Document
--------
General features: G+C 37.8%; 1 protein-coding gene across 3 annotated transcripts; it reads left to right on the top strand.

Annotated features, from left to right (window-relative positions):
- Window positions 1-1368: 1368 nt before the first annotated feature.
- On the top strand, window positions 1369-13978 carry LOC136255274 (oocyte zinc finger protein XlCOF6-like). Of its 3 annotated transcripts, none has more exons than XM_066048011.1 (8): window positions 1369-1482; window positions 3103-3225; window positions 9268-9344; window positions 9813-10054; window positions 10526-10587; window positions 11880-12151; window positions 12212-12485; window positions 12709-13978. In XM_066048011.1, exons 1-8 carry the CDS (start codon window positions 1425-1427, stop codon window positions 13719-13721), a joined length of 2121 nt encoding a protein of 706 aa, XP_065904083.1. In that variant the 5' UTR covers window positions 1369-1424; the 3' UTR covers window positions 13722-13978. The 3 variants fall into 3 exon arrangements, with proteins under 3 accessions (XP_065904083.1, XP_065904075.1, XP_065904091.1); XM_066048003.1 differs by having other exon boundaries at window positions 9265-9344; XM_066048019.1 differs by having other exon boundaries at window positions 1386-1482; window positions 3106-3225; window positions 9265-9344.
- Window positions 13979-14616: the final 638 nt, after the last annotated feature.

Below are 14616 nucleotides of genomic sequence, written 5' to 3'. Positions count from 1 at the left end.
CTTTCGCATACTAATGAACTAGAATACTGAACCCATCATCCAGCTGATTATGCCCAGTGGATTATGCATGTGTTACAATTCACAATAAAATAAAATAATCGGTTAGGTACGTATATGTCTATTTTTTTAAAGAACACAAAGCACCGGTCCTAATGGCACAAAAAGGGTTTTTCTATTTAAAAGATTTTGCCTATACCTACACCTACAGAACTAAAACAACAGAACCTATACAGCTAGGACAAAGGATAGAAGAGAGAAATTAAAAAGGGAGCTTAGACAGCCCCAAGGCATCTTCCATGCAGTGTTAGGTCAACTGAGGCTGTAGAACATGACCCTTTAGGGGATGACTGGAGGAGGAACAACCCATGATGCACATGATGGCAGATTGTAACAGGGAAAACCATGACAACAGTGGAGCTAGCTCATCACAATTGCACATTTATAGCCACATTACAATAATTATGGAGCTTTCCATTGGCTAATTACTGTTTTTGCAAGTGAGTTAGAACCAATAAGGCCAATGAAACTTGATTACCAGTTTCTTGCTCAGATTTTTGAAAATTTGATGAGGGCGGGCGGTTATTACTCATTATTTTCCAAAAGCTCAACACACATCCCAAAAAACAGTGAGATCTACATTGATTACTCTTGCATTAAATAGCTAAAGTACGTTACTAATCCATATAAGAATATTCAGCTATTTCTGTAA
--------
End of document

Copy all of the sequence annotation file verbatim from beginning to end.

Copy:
General features: G+C 37.8%; 1 protein-coding gene across 3 annotated transcripts; it reads left to right on the top strand.

Annotated features, from left to right (window-relative positions):
- Window positions 1-1368: 1368 nt before the first annotated feature.
- On the top strand, window positions 1369-13978 carry LOC136255274 (oocyte zinc finger protein XlCOF6-like). Of its 3 annotated transcripts, none has more exons than XM_066048011.1 (8): window positions 1369-1482; window positions 3103-3225; window positions 9268-9344; window positions 9813-10054; window positions 10526-10587; window positions 11880-12151; window positions 12212-12485; window positions 12709-13978. In XM_066048011.1, exons 1-8 carry the CDS (start codon window positions 1425-1427, stop codon window positions 13719-13721), a joined length of 2121 nt encoding a protein of 706 aa, XP_065904083.1. In that variant the 5' UTR covers window positions 1369-1424; the 3' UTR covers window positions 13722-13978. The 3 variants fall into 3 exon arrangements, with proteins under 3 accessions (XP_065904083.1, XP_065904075.1, XP_065904091.1); XM_066048003.1 differs by having other exon boundaries at window positions 9265-9344; XM_066048019.1 differs by having other exon boundaries at window positions 1386-1482; window positions 3106-3225; window positions 9265-9344.
- Window positions 13979-14616: the final 638 nt, after the last annotated feature.

Below are 14616 nucleotides of genomic sequence, written 5' to 3'. Positions count from 1 at the left end.
CTTTCGCATACTAATGAACTAGAATACTGAACCCATCATCCAGCTGATTATGCCCAGTGGATTATGCATGTGTTACAATTCACAATAAAATAAAATAATCGGTTAGGTACGTATATGTCTATTTTTTTAAAGAACACAAAGCACCGGTCCTAATGGCACAAAAAGGGTTTTTCTATTTAAAAGATTTTGCCTATACCTACACCTACAGAACTAAAACAACAGAACCTATACAGCTAGGACAAAGGATAGAAGAGAGAAATTAAAAAGGGAGCTTAGACAGCCCCAAGGCATCTTCCATGCAGTGTTAGGTCAACTGAGGCTGTAGAACATGACCCTTTAGGGGATGACTGGAGGAGGAACAACCCATGATGCACATGATGGCAGATTGTAACAGGGAAAACCATGACAACAGTGGAGCTAGCTCATCACAATTGCACATTTATAGCCACATTACAATAATTATGGAGCTTTCCATTGGCTAATTACTGTTTTTGCAAGTGAGTTAGAACCAATAAGGCCAATGAAACTTGATTACCAGTTTCTTGCTCAGATTTTTGAAAATTTGATGAGGGCGGGCGGTTATTACTCATTATTTTCCAAAAGCTCAACACACATCCCAAAAAACAGTGAGATCTACATTGATTACTCTTGCATTAAATAGCTAAAGTACGTTACTAATCCATATAAGAATATTCAGCTATTTCTGTAA